Trap number 4: Too little time for each other
Couples who are so tense due to family or professional responsibilities that they hardly spend any time together will sooner or later receive the receipt. You are alienated. In a long-term relationship, this is often a gradual process that those affected only notice too late.
Fauck recommends: "Even in stressful times, you should always plan a minimum amount of time with your partner and make fixed appointments." For example, it can be a certain evening in the week that you always spend with the other person. Or a shared hobby that takes place regularly, such as dancing or tennis. Even small gifts in everyday life strengthen the sense of togetherness and show the partner how important he is to you. That keeps love alive.
Trap number 5: role conflicts
Even if equality is enjoyable in many ways, it also harbors difficulties in many love relationships. So there are numerous men who are unsure of their understanding of their roles. Today they are no longer in demand as "heroes of work", but their partner expects support from them in many areas of life, including household chores and childcare. This leads to conflict in many families.
"A clarifying conversation can sometimes work wonders here," advises Fauck. Because often the partner has a certain image of masculinity or femininity, which only becomes apparent when you talk about it. If traditional role models are broken, that's basically positive, says Fauck. Both sides just have to be clear about the advantages and disadvantages. And: "Try to show understanding for your counterpart if things are not going so well," she advises. It is important to convey the feeling of appreciation to the other. The roles are also allowed to be played once,
Trap number 6: emotional legacy
A partner's legacy can also be a crucial test for the relationship. In addition to traumatic childhood memories, this also includes negative experiences from a previous relationship. A real conflict can arise if the experience is not processed correctly, or if it is even kept secret from the new partner. What helps in this case is usually professional help from a psychologist or coach.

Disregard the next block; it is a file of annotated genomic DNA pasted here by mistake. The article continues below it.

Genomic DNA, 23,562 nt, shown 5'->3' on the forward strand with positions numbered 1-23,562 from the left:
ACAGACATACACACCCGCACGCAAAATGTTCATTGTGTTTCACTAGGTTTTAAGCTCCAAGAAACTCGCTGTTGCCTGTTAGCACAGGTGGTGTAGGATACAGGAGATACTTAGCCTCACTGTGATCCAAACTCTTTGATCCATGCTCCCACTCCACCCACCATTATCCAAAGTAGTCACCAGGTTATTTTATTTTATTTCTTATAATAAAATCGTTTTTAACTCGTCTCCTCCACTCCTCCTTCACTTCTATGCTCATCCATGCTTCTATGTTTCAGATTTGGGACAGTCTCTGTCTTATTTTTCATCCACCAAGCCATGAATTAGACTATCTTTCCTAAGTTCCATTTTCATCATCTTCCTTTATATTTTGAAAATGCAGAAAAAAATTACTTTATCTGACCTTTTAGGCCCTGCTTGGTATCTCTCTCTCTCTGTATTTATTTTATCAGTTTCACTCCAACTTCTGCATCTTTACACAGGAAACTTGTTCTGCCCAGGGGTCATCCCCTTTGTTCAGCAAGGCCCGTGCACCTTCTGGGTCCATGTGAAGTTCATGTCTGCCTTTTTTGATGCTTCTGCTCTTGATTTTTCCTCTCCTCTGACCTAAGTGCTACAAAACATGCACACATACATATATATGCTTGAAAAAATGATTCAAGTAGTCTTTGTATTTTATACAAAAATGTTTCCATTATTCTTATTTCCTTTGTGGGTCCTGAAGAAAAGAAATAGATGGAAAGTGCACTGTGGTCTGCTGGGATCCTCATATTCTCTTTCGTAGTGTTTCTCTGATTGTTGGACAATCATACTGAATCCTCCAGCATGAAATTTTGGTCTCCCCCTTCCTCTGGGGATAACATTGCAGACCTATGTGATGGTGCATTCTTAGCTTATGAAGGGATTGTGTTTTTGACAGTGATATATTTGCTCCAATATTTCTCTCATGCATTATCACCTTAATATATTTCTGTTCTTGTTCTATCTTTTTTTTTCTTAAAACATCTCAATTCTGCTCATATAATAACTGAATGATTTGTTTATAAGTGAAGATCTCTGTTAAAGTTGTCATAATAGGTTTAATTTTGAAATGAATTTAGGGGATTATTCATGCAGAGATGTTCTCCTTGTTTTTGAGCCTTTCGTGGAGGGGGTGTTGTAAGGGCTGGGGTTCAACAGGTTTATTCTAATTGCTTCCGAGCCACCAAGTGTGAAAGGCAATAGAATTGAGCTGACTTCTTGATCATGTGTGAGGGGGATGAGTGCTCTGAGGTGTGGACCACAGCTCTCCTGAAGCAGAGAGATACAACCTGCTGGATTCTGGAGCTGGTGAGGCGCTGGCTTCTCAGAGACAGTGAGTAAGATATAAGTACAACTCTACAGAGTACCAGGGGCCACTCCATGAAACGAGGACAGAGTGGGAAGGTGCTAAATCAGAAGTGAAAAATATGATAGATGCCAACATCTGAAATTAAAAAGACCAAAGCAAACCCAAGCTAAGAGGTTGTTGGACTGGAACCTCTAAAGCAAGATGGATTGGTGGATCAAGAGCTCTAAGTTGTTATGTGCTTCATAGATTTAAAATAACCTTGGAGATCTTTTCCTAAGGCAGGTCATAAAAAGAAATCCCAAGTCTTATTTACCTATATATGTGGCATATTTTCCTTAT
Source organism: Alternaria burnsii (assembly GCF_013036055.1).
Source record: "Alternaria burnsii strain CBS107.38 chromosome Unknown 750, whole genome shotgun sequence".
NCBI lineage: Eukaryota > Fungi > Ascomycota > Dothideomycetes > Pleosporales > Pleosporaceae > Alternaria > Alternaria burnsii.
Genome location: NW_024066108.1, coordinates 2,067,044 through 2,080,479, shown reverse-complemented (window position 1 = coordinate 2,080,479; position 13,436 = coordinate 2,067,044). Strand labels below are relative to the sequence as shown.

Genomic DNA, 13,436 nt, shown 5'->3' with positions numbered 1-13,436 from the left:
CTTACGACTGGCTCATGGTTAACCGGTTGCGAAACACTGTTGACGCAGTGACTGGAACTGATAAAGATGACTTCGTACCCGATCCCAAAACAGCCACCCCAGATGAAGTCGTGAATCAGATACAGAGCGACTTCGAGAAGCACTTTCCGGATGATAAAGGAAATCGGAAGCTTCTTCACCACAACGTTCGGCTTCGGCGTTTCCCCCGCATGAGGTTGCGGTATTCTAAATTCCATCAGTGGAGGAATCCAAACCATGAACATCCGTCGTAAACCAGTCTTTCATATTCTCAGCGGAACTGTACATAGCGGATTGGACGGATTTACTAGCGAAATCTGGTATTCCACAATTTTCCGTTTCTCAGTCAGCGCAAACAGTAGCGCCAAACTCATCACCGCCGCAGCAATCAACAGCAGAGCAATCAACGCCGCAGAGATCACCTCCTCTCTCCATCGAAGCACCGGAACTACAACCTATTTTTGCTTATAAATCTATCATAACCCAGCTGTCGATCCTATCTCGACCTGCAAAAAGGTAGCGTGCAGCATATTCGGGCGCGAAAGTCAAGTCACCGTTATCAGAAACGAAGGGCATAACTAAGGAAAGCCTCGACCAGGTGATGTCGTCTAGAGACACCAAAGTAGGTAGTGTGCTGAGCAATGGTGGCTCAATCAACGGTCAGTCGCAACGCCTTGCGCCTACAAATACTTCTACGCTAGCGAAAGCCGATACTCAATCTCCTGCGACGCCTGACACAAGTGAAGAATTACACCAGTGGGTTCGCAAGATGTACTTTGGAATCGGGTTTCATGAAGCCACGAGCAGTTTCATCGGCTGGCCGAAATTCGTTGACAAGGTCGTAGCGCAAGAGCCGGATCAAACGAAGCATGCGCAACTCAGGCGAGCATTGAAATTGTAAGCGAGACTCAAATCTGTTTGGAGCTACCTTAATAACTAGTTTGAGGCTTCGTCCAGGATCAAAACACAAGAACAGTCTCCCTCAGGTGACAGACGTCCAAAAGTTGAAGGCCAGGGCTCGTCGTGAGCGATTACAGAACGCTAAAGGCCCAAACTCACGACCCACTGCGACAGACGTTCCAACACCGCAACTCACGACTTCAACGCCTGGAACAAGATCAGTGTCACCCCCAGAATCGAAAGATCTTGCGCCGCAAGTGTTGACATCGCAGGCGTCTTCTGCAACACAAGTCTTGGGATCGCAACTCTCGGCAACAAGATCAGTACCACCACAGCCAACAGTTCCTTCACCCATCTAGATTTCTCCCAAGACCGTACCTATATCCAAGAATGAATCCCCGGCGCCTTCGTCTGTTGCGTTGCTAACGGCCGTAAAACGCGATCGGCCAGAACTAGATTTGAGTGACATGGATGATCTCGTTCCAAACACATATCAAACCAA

That is not a sign of weakness, says Fauck. On the contrary: "In fact, it is a great strength when you have the courage to face your own inner truth."
Trap number 7: giving up too quickly
When people live with the same partner for a long time, they tend to take everything they do for them for granted. This creates unspoken expectations and one is annoyed when the other does not act as one would like. This not infrequently leads to separation.
Here, too, the golden rule helps: communication is half the battle. It prevents many misunderstandings and can also bring couples back together. Basically, you shouldn't throw in the towel too quickly, advises Fauck. Perseverance is the magic word. "Whoever throws the gun in the grain at the smallest problem, will never experience the happiness of long-term familiarity and beautiful shared memories," says the expert.
Conclusion: practical guide that holds up a mirror to couples
Silvia Fauck's relationship guide gives couples a guide with many practical, everyday tips. It stimulates reflection in many places and holds up a mirror to both partners without lecture with a raised index finger. A look into the book is worthwhile not only for couples who have reached a dead end, but also for those who want to prevent conflicts and have a lively relationship.
"The Fall of Love - How to Prevent Lovesickness", edited by Silvia Fauck, was published as an e-book by xPUB-Verlag, 149 pages, ISBN 9783945703090, Price: 7.99 euros